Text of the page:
The initial experiments on the Kinetograph were based on Edison's conception of the phonograph cylinder. Tiny photographic images were affixed in sequence to a cylinder, with the idea that when the cylinder was rotated the illusion of motion would be reproduced via reflected light. This ultimately proved to be impractical.
The work of others in the field soon prompted Edison and his staff to move in a different direction. In Europe Edison had met French physiologist Étienne-Jules Marey who used a continuous roll of film in his Chronophotographe to produce a sequence of still images, but the lack of film rolls of sufficient length and durability for use in a motion picture device delayed the inventive process. This dilemma was aided when John Carbutt developed emulsion-coated celluloid film sheets, which began to be used in the Edison experiments. The Eastman Company later produced its own celluloid film which Dickson soon bought in large quantities. By 1890, Dickson was joined by a new assistant, William Heise, and the two began to develop a machine that exposed a strip of film in a horizontal-feed mechanism.
A prototype for the Kinetoscope was finally shown to a convention of the National Federation of Women's Clubs on May 20, 1891. The device was both a camera and a peep-hole viewer, and the film used was 18mm wide. According to David Robinson who describes the Kinetoscope in his book, From Peep Show to Palace: The Birth of American Film, the film "ran horizontally between two spools, at continuous speed. A rapidly moving shutter gave intermittent exposures when the apparatus was used as a camera, and intermittent glimpses of the positive print when it was used as a viewer--when the spectator looked through the same aperture that housed the camera lens."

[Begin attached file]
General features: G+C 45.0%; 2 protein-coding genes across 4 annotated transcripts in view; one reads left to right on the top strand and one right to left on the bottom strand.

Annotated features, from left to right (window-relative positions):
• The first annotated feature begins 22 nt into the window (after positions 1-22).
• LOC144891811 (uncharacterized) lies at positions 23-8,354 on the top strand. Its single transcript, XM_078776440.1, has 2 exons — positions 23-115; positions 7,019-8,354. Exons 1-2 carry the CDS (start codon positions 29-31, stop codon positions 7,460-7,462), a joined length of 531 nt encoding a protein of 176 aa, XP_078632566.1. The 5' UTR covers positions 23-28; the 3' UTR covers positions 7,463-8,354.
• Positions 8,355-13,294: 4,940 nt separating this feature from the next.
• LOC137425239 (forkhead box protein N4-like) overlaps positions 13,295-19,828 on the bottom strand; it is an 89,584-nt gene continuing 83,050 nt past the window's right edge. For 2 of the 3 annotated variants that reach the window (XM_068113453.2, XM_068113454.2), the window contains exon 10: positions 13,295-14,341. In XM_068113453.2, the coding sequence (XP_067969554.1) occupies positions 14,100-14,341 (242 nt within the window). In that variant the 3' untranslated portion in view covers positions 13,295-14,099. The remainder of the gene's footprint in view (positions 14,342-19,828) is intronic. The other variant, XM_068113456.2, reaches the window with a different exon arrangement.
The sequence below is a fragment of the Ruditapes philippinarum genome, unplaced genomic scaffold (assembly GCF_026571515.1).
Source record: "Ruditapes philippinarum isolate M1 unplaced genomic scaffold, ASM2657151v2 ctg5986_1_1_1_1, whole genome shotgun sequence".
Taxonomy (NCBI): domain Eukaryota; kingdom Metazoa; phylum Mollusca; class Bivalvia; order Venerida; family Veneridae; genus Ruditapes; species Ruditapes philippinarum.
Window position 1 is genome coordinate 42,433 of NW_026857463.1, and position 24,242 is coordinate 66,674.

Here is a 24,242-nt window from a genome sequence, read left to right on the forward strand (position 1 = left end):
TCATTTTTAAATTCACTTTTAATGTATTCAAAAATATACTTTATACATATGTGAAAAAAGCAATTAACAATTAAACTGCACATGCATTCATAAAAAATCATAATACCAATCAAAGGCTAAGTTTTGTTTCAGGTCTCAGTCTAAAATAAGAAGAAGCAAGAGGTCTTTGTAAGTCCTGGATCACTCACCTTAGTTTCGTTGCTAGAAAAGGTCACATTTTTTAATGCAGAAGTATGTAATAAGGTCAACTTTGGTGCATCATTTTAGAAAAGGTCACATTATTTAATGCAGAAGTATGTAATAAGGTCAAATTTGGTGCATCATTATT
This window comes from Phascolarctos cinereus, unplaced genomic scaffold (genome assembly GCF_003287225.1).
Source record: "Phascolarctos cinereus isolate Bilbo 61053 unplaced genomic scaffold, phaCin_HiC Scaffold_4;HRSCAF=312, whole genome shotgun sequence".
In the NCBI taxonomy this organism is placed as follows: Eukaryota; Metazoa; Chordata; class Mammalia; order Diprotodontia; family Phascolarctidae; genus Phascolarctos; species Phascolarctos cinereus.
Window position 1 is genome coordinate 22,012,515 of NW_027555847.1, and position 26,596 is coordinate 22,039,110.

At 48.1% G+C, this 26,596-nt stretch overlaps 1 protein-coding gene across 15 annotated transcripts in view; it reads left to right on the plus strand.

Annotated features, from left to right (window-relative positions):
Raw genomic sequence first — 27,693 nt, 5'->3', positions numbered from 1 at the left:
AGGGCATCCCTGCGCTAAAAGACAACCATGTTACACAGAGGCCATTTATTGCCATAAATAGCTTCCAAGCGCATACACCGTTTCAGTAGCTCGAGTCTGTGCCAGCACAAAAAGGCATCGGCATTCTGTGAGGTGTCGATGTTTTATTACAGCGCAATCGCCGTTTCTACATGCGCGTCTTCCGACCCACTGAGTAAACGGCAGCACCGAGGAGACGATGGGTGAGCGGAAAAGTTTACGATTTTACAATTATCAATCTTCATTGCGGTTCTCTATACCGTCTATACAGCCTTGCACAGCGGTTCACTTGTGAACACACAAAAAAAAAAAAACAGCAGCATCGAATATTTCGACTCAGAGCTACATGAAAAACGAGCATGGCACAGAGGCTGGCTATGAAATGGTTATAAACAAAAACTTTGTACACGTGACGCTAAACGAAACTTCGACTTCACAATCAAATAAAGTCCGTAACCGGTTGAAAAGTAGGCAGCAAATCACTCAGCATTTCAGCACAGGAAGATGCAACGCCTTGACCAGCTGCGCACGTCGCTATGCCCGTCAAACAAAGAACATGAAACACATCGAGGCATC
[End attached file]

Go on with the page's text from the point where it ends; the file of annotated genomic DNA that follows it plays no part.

A patent for the Kinetograph (the camera) and the Kinetoscope (the viewer) was filed on August 24, 1891.
The Kinetoscope was apparently completed by 1892. David Robinson writes:
It consisted of an upright wooden cabinet, 18 in. x 27 in. x 4 ft. high, with a peephole with magnifying lenses in the top...Inside the box the film, in a continuous band of approximately 50 feet, was arranged around a series of spools. A large, electrically driven sprocket wheel at the top of the box engaged corresponding sprocket holes punched in the edges of the film, which was thus drawn under the lens at a continuous rate. Beneath the film was an electric lamp, and between the lamp and the film a revolving shutter with a narrow slit. As each frame passed under the lens, the shutter permitted a flash of light so brief that the frame appeared to be frozen. This rapid series of apparently still frames appeared, thanks to the persistence of vision phenomenon, as a moving image. (From Peep Show to Palace, p. 34)
At this point, the horizontal-feed system had been changed to one in which the film was fed vertically. The viewer would look into a peep-hole at the top of the cabinet in order to see the image move. The first public demonstration of the Kinetoscope was held at the Brooklyn Institute of Arts and Sciences on May 9, 1893.